The Indiana Supreme Court has ruled that a father may not bring a derivative claim for emotional distress under the Medical Malpractice Act because such a claim is not allowable under the Adult Wrongful Death Statute.
Gary Patrick sued, individually and as representative of his son’s estate, under the Adult Wrongful Death Statute for his son Christopher’s death after a hospital negligently discharged Christopher following an accident despite his complaints of pain. Christopher later died of a ruptured colon as a result of the accident. Mr. Patrick also brought a derivative claim under the Medical Malpractice Act for his own emotional distress.
Mr. Patrick settled with the defendants named in his claim, and then filed a petition with the Indiana Patient’s Compensation Fund for payment of excess damages. The trial court, finding that the Adult Wrongful Death Statute applied to Mr. Patrick’s claim as a personal representative, awarded him damages for loss of love and companionship and other expenses. Mr. Patrick was awarded an additional $600,000 for his emotional distress claim.
The Fund appealed Mr. Patrick’s award for his emotional distress claim, and the Indiana Court of Appeals affirmed.
The Fund sought, and the Supreme Court granted, transfer. Mr. Patrick argued that he was entitled to bring his emotional distress claim under the Medical Malpractice Act. However, the Supreme Court held that the Medical Malpractice Act does not define “bodily injury” and held that requirement for bodily injury (or death) in the Medical Malpractice Act applies to the actual victim of the malpractice and does not apply to derivative claimants.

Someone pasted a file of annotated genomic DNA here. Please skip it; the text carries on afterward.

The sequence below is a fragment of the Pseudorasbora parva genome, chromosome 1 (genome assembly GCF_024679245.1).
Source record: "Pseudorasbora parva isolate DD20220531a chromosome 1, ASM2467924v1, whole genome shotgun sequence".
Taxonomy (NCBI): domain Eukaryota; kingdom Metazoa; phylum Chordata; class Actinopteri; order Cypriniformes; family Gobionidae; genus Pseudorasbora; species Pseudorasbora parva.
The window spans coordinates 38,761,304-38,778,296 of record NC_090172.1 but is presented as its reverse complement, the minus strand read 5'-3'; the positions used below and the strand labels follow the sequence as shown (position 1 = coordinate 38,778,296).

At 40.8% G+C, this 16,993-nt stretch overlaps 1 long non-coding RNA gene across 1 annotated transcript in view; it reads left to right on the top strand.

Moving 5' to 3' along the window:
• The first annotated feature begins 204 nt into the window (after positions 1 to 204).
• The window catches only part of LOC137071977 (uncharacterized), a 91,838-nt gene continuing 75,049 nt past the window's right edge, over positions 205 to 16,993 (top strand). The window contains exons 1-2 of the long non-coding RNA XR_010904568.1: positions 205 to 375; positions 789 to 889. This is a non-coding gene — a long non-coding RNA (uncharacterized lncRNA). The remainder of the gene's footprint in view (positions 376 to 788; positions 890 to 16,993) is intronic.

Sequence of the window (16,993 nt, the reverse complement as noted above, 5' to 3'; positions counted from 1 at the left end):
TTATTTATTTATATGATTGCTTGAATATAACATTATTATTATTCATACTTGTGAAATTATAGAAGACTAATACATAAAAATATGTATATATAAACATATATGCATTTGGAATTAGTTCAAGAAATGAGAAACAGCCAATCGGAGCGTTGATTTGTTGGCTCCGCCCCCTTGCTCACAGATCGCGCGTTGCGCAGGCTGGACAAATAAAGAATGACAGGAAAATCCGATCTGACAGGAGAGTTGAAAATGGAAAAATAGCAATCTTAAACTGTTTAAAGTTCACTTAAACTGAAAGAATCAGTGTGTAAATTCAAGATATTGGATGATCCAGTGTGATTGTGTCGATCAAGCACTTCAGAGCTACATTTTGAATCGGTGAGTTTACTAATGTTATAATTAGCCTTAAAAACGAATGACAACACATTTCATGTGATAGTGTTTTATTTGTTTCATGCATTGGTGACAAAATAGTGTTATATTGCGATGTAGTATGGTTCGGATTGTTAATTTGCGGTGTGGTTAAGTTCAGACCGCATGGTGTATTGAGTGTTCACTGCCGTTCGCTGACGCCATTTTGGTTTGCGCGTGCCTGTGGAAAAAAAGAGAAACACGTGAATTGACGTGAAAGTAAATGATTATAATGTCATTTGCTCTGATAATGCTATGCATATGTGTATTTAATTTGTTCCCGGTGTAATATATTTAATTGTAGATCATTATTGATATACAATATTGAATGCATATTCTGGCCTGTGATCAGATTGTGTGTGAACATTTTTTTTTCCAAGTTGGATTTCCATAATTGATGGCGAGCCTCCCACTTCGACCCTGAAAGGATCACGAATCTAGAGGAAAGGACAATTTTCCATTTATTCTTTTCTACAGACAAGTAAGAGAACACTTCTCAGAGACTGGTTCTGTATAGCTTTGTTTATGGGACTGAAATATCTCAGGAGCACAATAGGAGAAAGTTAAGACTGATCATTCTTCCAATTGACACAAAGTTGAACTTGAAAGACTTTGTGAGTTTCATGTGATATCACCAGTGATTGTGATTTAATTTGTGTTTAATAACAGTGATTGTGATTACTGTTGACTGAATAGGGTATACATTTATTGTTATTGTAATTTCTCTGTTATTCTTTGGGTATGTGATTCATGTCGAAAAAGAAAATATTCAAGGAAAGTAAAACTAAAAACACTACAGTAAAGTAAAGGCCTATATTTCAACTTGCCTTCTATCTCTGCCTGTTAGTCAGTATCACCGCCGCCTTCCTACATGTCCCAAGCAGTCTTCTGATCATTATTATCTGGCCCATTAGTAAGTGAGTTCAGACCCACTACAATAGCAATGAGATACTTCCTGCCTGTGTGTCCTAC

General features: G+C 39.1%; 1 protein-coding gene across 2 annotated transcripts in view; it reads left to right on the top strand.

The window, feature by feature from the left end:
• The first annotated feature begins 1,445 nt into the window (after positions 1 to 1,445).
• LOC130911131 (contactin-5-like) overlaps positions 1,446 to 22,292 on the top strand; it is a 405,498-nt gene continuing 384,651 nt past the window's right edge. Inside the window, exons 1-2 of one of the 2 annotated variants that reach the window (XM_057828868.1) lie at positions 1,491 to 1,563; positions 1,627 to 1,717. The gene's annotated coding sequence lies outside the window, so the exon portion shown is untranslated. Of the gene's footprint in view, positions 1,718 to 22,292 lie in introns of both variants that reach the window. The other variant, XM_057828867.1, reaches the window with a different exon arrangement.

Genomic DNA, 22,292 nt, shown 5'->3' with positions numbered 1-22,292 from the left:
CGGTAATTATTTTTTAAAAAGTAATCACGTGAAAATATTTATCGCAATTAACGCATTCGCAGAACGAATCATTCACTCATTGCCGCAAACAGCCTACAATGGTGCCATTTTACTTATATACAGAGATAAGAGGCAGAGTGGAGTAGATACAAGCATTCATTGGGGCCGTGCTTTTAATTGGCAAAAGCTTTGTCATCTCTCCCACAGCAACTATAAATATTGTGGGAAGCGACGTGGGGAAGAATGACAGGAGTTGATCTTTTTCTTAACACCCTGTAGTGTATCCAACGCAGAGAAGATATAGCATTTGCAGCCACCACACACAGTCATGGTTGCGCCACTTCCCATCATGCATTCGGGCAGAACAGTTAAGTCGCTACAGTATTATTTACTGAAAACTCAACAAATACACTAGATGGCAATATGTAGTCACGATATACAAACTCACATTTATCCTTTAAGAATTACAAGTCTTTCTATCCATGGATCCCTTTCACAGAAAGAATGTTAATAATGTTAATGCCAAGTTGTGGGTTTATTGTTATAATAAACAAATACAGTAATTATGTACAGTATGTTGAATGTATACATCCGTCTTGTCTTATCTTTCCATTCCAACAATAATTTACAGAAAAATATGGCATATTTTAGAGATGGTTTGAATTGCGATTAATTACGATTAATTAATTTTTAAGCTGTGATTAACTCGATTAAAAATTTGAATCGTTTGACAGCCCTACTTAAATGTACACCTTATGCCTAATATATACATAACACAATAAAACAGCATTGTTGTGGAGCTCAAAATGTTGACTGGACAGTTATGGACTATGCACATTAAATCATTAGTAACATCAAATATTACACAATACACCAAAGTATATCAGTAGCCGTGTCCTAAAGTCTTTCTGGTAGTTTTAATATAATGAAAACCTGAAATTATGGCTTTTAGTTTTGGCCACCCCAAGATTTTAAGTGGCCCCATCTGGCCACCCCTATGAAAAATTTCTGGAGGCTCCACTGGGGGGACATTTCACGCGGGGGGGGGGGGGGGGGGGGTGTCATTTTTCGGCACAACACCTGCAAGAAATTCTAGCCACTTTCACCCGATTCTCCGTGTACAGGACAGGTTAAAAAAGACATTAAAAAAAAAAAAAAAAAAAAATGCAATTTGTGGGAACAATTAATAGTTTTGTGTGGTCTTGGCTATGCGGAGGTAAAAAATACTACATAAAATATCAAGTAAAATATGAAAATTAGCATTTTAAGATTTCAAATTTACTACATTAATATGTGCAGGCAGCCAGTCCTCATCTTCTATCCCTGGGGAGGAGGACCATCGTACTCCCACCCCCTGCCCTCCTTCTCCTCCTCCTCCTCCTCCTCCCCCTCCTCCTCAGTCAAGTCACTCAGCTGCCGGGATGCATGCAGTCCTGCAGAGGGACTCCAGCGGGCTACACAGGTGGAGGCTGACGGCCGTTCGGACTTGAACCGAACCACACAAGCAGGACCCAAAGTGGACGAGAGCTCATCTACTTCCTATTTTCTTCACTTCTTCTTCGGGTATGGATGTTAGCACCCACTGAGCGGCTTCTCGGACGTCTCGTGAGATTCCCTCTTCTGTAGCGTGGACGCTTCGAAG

The Court further held that their decision in Chamberlain v. Walpole, 822 N.E.2nd 959, dictates that Mr. Patrick cannot seek damages for emotional distress in this case. Justice Sullivan wrote that the Medical Malpractice Act serves as a procedural mechanism for claims of medical malpractice, and a derivative claimant can only pursue claims allowed at common law or under applicable statutes. The Act does not create new causes of action that don’t otherwise exist, so whether Mr. Patrick has a claim for emotional distress depends on the Adult Wrongful Death Statute. And, because claims for emotional distress are not allowed under the Adult Wrongful Death Statute, Mr. Patrick is not entitled to bring his derivative claim under the Medical Malpractice Act.
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